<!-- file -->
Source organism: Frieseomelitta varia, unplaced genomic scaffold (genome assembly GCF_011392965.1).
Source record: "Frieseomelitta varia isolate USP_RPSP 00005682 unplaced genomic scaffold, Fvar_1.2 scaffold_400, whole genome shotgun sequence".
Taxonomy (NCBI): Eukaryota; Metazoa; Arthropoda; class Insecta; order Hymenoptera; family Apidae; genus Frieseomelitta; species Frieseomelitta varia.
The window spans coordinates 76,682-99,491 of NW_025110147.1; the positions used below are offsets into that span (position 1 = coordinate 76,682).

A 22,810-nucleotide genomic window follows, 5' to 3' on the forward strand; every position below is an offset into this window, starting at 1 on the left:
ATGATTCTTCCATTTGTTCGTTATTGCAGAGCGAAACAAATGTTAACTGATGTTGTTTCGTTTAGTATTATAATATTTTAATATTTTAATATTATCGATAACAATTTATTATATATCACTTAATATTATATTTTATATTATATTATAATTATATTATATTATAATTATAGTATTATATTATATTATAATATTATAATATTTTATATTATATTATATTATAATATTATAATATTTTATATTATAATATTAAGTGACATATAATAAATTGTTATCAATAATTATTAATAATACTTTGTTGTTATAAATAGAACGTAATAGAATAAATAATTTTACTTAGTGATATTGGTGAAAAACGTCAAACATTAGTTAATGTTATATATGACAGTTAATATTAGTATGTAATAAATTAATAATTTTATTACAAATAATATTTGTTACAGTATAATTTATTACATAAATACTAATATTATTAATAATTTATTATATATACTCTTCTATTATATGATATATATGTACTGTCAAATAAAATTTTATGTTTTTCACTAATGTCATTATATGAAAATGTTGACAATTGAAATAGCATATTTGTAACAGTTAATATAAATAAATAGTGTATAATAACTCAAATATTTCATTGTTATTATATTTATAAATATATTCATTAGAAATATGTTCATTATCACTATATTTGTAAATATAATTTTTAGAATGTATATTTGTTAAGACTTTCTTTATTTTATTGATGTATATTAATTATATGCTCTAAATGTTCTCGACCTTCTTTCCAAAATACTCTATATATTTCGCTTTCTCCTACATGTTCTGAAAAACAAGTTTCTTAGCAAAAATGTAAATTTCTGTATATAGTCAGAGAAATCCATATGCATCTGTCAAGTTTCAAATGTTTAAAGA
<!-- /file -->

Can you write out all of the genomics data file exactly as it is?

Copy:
Source organism: Frieseomelitta varia, unplaced genomic scaffold (genome assembly GCF_011392965.1).
Source record: "Frieseomelitta varia isolate USP_RPSP 00005682 unplaced genomic scaffold, Fvar_1.2 scaffold_400, whole genome shotgun sequence".
Taxonomy (NCBI): Eukaryota; Metazoa; Arthropoda; class Insecta; order Hymenoptera; family Apidae; genus Frieseomelitta; species Frieseomelitta varia.
The window spans coordinates 76,682-99,491 of NW_025110147.1; the positions used below are offsets into that span (position 1 = coordinate 76,682).

A 22,810-nucleotide genomic window follows, 5' to 3' on the forward strand; every position below is an offset into this window, starting at 1 on the left:
ATGATTCTTCCATTTGTTCGTTATTGCAGAGCGAAACAAATGTTAACTGATGTTGTTTCGTTTAGTATTATAATATTTTAATATTTTAATATTATCGATAACAATTTATTATATATCACTTAATATTATATTTTATATTATATTATAATTATATTATATTATAATTATAGTATTATATTATATTATAATATTATAATATTTTATATTATATTATATTATAATATTATAATATTTTATATTATAATATTAAGTGACATATAATAAATTGTTATCAATAATTATTAATAATACTTTGTTGTTATAAATAGAACGTAATAGAATAAATAATTTTACTTAGTGATATTGGTGAAAAACGTCAAACATTAGTTAATGTTATATATGACAGTTAATATTAGTATGTAATAAATTAATAATTTTATTACAAATAATATTTGTTACAGTATAATTTATTACATAAATACTAATATTATTAATAATTTATTATATATACTCTTCTATTATATGATATATATGTACTGTCAAATAAAATTTTATGTTTTTCACTAATGTCATTATATGAAAATGTTGACAATTGAAATAGCATATTTGTAACAGTTAATATAAATAAATAGTGTATAATAACTCAAATATTTCATTGTTATTATATTTATAAATATATTCATTAGAAATATGTTCATTATCACTATATTTGTAAATATAATTTTTAGAATGTATATTTGTTAAGACTTTCTTTATTTTATTGATGTATATTAATTATATGCTCTAAATGTTCTCGACCTTCTTTCCAAAATACTCTATATATTTCGCTTTCTCCTACATGTTCTGAAAAACAAGTTTCTTAGCAAAAATGTAAATTTCTGTATATAGTCAGAGAAATCCATATGCATCTGTCAAGTTTCAAATGTTTAAAGA